In April, the English Language Program in Myanmar was refitted for a new online summer initiative due to the coronavirus. But teachers in Yangon and Mandalay were concerned it would lack the appeal of their popular in-person programs.
The pandemic had abruptly shut down both American and Jefferson centers in mid-March leaving English-language instructors to quickly shift remaining lesson material online for the 344 students who were just weeks away from completing their term.
“Initially, students did not like the shift to virtual learning,” says Alyssa Moy, director of the English Language Program in Myanmar administered by World Learning. “They missed the camaraderie with fellow students and the fun, energetic teaching style of their instructors.” That was only one reason expectations for summer enrollment were low.
Limited Internet access and a lack of familiarity with online learning in Myanmar — an emerging Southeast Asian nation of 53 million people comprised of more than 100 ethnic groups — further complicate the situation.
Internet and mobile phones have been available in the country, formerly known as Burma, for less than five years, and the technology used for online learning is even newer to most people of Myanmar.
In a survey gauging interest in learning English online, only 100 people responded positively.
Moy says her team cautiously began planning for 80 participants as a result of initial feedback. So, they were blown away when almost 520 people pre-registered for the online summer English Language Program.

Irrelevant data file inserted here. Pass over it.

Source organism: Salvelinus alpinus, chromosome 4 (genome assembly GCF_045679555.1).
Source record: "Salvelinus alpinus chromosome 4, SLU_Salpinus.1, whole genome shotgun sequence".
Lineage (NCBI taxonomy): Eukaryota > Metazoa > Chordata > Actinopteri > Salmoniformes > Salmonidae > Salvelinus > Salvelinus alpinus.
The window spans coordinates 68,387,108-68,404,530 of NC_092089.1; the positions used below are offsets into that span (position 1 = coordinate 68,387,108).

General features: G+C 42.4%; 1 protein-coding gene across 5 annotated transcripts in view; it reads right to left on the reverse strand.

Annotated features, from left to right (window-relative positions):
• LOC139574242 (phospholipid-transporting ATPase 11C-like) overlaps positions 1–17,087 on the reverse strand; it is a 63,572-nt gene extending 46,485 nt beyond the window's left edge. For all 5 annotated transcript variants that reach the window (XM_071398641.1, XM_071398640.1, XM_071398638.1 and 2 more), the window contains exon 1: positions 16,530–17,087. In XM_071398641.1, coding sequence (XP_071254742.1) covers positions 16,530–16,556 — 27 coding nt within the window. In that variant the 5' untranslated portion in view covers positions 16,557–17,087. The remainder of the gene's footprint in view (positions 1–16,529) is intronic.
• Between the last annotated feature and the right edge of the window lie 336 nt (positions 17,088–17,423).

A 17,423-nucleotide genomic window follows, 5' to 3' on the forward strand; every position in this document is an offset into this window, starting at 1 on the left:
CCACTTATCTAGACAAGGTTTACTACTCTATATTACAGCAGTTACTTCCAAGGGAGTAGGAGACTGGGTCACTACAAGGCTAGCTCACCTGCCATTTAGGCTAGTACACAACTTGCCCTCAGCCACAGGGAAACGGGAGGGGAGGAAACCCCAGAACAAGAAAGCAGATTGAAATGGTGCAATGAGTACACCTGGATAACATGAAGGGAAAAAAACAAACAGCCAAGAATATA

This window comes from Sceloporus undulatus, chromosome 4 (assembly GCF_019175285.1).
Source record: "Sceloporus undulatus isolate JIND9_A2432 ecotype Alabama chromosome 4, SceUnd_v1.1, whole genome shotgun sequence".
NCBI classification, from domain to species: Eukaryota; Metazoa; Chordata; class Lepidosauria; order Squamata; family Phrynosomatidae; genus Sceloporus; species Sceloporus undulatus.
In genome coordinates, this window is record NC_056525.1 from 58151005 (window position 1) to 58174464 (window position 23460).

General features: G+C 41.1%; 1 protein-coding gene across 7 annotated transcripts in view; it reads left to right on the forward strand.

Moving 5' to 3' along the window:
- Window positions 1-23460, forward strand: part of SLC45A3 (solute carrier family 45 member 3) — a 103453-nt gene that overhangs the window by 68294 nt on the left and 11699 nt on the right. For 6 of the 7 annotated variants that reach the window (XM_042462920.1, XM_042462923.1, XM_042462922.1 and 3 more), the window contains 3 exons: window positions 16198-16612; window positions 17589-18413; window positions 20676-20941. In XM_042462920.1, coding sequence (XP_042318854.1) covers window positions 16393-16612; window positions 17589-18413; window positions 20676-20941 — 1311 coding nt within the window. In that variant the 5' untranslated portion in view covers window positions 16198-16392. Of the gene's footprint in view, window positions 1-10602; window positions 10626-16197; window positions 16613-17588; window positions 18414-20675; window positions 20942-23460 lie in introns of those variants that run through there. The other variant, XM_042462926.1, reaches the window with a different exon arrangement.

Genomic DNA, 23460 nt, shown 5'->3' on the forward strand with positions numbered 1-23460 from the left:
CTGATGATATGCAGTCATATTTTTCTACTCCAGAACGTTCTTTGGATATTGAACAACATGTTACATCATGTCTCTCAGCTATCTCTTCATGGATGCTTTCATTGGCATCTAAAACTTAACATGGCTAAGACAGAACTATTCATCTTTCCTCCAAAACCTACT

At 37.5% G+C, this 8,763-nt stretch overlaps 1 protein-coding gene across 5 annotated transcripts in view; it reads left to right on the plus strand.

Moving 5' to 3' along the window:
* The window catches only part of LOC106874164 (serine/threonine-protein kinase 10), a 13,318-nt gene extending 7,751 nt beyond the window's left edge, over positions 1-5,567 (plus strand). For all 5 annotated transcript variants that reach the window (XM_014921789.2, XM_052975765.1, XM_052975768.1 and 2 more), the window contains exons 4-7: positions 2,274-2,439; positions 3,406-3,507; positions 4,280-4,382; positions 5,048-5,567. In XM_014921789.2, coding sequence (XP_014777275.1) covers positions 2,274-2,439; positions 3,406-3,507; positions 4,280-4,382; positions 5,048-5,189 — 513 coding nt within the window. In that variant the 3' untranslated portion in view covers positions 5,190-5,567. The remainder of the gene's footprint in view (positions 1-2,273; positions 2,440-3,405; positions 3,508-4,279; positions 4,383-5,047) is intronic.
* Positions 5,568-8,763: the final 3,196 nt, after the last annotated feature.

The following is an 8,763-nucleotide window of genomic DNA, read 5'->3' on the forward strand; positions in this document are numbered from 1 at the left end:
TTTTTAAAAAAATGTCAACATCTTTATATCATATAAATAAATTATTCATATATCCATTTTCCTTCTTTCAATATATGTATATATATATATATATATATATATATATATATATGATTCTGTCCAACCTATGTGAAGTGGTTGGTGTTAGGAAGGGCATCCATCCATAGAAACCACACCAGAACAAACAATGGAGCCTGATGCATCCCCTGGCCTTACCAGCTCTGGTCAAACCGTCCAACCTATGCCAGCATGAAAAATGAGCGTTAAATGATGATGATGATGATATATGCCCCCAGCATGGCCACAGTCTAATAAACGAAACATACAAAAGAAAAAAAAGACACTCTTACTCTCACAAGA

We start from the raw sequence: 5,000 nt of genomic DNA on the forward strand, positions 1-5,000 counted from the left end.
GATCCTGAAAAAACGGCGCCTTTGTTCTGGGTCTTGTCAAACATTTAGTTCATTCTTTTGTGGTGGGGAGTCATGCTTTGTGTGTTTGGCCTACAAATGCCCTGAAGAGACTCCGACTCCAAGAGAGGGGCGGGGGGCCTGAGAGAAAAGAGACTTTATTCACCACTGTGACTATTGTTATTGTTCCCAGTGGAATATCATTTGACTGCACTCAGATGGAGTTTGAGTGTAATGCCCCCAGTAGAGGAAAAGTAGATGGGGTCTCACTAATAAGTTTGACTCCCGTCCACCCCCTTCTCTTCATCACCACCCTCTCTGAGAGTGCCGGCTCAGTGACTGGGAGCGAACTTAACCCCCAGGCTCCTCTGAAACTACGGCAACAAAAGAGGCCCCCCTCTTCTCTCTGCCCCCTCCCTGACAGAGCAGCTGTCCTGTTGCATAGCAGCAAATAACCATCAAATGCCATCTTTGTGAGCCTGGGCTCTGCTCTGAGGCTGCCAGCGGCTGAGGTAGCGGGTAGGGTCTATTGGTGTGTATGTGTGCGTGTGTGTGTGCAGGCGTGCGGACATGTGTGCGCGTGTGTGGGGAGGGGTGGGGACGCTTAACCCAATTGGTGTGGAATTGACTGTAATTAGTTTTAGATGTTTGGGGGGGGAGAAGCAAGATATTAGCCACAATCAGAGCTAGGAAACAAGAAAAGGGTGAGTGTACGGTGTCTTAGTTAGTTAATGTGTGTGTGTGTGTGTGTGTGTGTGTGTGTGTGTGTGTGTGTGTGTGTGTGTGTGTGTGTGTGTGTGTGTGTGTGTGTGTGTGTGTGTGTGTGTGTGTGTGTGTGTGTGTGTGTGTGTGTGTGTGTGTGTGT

A second surprise: More than 450 of those who pre-registered had never signed up to participate in one of their programs.
Moy reports that over 110 people have taken the online placement test in advance of the May 7th launch.
She says the U.S. Embassy in Rangoon has been extremely supportive in advertising and promoting the new online English Language Program.
“This has certainly helped.”
The online term is two hours a day, five days a week over six weeks for a total of 60 hours of language instruction.
The cost to returning students is MMK 315,000 and MMK 325,000 for new students ($223-$230).
Similar to in-person English language classes, online courses will focus on the four primary language skills: reading, writing, listening, and speaking. Students will also gain what World Learning refers to as “21st century skills.”
“Students will become more tech savvy, which will be useful for future learning since many universities overseas use similar online learning platforms,” Moy explains.
“Even within Myanmar, schools and companies have needed to move quickly to online platforms because of the pandemic.”
The majority of ELP students are high school and university age. English language levels vary, and the in-person program offers 10 levels. However, the new online version rolling out this month will offer levels 3–8.
Using the Moodle learning platform, the course structure includes synchronous — real time learning with the instructor — and asynchronous learning — off screen assignments and activities.
As they designed the program for online learning, Moy and her team sought the advice of World Learning Senior TESOL Specialist Radmila Popovic, who advised them to include additional asynchronous exercises.
Moy says, “This is definitely a shift from in-person learning, where there is constant interaction.”
What started as a crisis is increasingly viewed as an educational opportunity.
“We can serve not only a wider swath of Myanmar’s population, but these courses could also be offered in other countries around the world,” Moy added.